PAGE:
• Bringing the polls to the people

    New polling software doubles as market-research tool and social app

  • Privacy in the age of COVID-19

    A balancing act for universities and other institutions

  • The antisocial dilemma

    Social media algorithms aren’t mysterious, scheming voices instructing us to do this or that. They aren’t telling us anything new or introducing brand-new behaviours or ideas from scratch.

  • Virtually yours

    The Winnipeg Fringe Theatre Festival, like many summer festivals, is moving online to help protect Winnipeggers from COVID-19. But unlike many other fests, Fringe will be free for all.

  • The festival circuit

    Despite the cancellation of many Manitoban summer festivals, Gimli Film Festival (GFF) will still go ahead online.

  • Merging mindsets

    The digital and creative arts are merging.

  • Journalist Jacques Marcoux to give talk on campus

    On Jan. 29 from 12:20 to 2:30 p.m., the University of Winnipeg’s (U of W) Centre for Access to Information and Justice (CAIJ) is hosting CBC journalist Jacques Marcoux, who will talk about “data science in Canadian newsrooms.”

  • Welcome to the gamer’s den

    For many gamers, it’s important to have a space to settle down and get comfortable before diving headfirst into a video game. Ryland Bird has just that space.

  • Social games for social good

    On Nov. 2, two fundraisers for children’s charities will happen with very different types of activities at their centres: Lee-Ann’s 5th Annual Pool Tournament to benefit Snowflake Place children’s advocacy centre and the Extra-Life Charity Marathon (a worldwide gaming marathon fundraiser for local children’s charities), in which Ctrl V Virtual Reality (VR) will take part.

  • Arts briefs

    Real Love Halloween // Mystery Slunt Theatre 3000 // Gimme Some Truth: Freedom Road Full Gestures // Jordan Stranger at aceartinc // Apps and more!

  • Analog art’s not dead?

    With the increase in quality and affordability of digital media, many people working in film and music have pivoted away from physical media, opting to photograph or record digitally and to release through online streaming services. But analog art isn’t dead yet.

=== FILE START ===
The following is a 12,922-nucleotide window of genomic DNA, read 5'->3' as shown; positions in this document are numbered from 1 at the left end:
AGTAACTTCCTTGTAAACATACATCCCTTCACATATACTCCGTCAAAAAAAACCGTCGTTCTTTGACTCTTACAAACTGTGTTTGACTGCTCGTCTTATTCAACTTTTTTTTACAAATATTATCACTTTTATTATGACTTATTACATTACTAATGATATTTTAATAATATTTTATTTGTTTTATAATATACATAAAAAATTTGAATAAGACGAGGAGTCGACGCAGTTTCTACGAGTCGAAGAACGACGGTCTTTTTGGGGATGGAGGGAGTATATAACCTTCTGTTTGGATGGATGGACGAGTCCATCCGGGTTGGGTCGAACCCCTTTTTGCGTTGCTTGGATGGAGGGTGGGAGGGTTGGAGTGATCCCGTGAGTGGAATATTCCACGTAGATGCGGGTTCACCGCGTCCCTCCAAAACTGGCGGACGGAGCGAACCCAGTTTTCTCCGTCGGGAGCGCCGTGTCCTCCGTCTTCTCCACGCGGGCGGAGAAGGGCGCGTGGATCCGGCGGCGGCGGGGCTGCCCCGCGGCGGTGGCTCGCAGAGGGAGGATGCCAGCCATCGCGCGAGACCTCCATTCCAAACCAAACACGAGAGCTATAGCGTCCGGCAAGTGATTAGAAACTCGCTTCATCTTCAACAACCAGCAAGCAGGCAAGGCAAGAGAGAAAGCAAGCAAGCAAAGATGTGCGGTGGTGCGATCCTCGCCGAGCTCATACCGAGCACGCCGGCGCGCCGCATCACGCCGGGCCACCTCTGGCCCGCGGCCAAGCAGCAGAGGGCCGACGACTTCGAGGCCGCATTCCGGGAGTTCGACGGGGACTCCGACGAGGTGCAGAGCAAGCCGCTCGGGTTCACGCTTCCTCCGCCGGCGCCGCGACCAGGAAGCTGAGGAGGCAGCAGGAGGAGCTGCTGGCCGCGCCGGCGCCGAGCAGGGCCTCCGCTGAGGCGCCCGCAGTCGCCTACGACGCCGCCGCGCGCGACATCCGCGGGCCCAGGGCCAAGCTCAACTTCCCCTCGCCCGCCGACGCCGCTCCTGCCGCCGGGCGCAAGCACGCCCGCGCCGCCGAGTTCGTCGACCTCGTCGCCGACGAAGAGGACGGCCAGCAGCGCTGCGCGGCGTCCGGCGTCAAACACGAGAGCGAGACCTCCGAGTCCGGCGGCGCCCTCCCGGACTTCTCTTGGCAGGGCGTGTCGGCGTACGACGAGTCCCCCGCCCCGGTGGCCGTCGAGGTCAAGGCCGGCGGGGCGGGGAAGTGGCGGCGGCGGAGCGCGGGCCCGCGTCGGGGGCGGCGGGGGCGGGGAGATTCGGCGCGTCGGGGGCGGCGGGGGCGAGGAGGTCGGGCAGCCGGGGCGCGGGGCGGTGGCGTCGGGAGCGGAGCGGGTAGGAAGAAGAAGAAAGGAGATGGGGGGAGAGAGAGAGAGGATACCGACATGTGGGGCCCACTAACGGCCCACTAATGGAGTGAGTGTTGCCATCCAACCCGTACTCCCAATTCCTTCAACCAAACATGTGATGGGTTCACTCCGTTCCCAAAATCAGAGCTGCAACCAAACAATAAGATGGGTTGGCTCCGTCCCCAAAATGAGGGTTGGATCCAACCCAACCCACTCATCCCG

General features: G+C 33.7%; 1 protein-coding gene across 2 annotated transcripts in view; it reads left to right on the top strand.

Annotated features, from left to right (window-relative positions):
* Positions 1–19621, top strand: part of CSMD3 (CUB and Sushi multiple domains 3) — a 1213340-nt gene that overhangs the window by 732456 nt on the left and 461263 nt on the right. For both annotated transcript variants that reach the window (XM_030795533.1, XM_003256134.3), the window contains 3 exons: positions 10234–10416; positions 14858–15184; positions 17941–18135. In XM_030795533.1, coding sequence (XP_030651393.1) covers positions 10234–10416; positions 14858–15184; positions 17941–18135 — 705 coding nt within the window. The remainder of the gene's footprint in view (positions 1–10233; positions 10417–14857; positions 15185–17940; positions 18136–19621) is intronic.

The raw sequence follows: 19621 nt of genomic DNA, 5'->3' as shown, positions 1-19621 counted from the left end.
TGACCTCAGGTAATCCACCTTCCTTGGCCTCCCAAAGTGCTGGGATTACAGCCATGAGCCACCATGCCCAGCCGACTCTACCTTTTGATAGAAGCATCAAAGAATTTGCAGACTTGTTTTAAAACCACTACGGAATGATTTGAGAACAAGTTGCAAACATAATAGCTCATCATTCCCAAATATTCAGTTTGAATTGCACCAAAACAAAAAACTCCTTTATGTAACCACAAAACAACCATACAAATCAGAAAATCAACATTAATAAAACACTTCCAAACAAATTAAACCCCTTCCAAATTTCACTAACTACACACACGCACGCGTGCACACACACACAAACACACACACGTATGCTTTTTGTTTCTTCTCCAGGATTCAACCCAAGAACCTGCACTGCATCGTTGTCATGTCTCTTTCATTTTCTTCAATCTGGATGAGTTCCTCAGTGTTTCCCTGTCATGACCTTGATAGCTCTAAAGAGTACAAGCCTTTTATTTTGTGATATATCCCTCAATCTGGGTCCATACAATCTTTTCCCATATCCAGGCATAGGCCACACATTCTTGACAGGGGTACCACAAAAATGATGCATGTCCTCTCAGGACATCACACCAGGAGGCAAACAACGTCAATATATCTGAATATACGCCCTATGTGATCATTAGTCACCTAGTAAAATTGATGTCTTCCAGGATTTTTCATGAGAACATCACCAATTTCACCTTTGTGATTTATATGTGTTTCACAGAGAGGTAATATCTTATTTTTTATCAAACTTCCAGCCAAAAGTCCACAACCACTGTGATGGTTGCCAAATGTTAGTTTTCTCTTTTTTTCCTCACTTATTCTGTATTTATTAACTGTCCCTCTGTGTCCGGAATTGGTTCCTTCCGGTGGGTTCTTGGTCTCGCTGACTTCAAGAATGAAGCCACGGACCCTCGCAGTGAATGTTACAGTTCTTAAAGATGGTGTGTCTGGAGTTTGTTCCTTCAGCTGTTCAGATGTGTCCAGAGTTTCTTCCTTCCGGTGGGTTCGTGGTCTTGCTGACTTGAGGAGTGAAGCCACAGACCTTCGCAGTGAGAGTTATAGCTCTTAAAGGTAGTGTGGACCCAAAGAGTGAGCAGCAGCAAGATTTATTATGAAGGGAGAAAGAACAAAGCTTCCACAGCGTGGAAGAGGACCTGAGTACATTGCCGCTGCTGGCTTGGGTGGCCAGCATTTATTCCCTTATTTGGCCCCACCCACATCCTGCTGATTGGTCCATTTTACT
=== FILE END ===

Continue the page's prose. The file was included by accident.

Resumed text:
• Rewriting the code

    Recent allegations of harassment and abuse in the gaming industry raise questions about how this reflects on Winnipeg’s local gaming industry and culture.

  • Automation gets checked out

    Some retail stores are fulfilling requests from patrons that demand an easier shopping experience.

  • Mining the craft

    Major Canadian software developer Ubisoft, the company behind hits like the Assassin’s Creed franchise, recently opened an office in Winnipeg. 

  • The fight for safety under censorship

    Since its advent, the internet has been a key resource for keeping sex workers safe, a venue for hearing their opinions on policy and a tool for making money.

  • Crypto-currencies: Cryptic or Critical?

    Winnipeg’s crypto-community covets a currency, and Bitcoin Teller Machines (BTMs) are popping up around the city.

  • Video games are also art

    Video games are a big deal to Canadians, but why should players pause to take in the artistic elements?

  • Hitting puberty in the advent of instant messaging

    Instant Messaging (IMing) is a popular, inexpensive way to keep in touch with friends. But it wasn’t so long ago that online communication was exciting and new, leaving lasting impressions on those who engaged with it.

  • Building a brand online

    Through trial and error, local brands learn how to engage an online audience without being annoying.

  • Gimli model festival

    August 12 to 14: Flying high, but small

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